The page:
Op-Ed: With school choice, critical race theory wouldn’t be a problem

Mandating a curriculum that teaches critical race theory in public schools is on the rise across our country’s education system. Before that, transgender curriculum, even for kindergartners, has been floated in schools across the United States. For decades, teachers unions and public school administrations have adopted curricula for their states that are anathema to parents’ wishes and students’ best interests.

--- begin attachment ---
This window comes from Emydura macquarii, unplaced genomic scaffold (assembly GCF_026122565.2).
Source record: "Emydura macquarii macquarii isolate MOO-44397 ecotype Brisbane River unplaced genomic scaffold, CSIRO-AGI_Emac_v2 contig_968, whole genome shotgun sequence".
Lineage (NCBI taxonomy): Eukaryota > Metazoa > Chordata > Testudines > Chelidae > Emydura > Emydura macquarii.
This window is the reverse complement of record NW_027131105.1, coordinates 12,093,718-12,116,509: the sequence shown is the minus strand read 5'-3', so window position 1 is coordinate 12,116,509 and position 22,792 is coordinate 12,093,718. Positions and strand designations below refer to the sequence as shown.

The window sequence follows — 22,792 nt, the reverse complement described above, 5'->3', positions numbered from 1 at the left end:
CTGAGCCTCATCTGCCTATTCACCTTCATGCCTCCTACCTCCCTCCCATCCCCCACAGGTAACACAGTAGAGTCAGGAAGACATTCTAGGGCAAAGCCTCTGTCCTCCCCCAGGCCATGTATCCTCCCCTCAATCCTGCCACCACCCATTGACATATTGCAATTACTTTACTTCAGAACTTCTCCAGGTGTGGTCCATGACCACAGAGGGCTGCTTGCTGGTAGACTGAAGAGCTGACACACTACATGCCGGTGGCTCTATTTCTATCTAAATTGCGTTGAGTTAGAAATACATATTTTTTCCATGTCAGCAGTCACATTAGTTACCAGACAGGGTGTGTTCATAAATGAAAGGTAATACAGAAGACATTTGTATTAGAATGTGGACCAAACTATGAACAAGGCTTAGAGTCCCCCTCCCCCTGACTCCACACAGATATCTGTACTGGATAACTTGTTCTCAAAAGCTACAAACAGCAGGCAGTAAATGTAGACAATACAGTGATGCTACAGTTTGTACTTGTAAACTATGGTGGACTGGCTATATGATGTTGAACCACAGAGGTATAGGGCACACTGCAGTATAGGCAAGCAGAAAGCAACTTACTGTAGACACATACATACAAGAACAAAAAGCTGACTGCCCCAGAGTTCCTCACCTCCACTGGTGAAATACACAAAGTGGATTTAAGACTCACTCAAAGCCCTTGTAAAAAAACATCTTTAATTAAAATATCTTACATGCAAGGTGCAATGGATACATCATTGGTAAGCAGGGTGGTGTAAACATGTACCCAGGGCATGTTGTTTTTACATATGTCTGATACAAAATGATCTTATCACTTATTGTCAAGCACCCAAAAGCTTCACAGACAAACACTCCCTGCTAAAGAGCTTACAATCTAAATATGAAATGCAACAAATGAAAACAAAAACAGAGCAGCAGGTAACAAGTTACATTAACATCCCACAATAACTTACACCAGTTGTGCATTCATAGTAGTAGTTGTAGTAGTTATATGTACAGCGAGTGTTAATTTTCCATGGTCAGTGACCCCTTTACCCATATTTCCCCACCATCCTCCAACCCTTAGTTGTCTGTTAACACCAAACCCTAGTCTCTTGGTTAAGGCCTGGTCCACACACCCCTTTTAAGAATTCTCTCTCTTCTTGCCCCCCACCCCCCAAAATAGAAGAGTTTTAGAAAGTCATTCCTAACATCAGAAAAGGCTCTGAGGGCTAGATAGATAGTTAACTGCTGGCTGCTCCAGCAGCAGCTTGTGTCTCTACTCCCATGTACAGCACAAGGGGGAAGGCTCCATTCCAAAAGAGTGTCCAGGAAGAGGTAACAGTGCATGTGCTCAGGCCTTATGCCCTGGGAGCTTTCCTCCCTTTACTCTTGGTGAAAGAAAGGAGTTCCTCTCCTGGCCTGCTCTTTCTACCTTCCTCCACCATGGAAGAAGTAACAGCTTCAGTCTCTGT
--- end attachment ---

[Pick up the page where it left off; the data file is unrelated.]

Teaching critical race theory as a curriculum in schools where upward of 90% of children receive their education is particularly egregious. The thesis is that children have been previously taught a version of our nation’s history that is too whitewashed and generous and purposely overlooks flaws such as racism and slavery. Christopher Rufo, a Manhattan Institute senior fellow, has been fighting against using this curriculum in schools. His definition is profound and discouraging: “Critical race theory is an academic discipline that holds that the United States is a nation founded on white supremacy and oppression, and that these forces are still at the root of our society. Critical race theorists believe that American institutions, such as the Constitution and legal system, preach freedom and equality, but are mere ‘camouflages’ for naked racial domination.”

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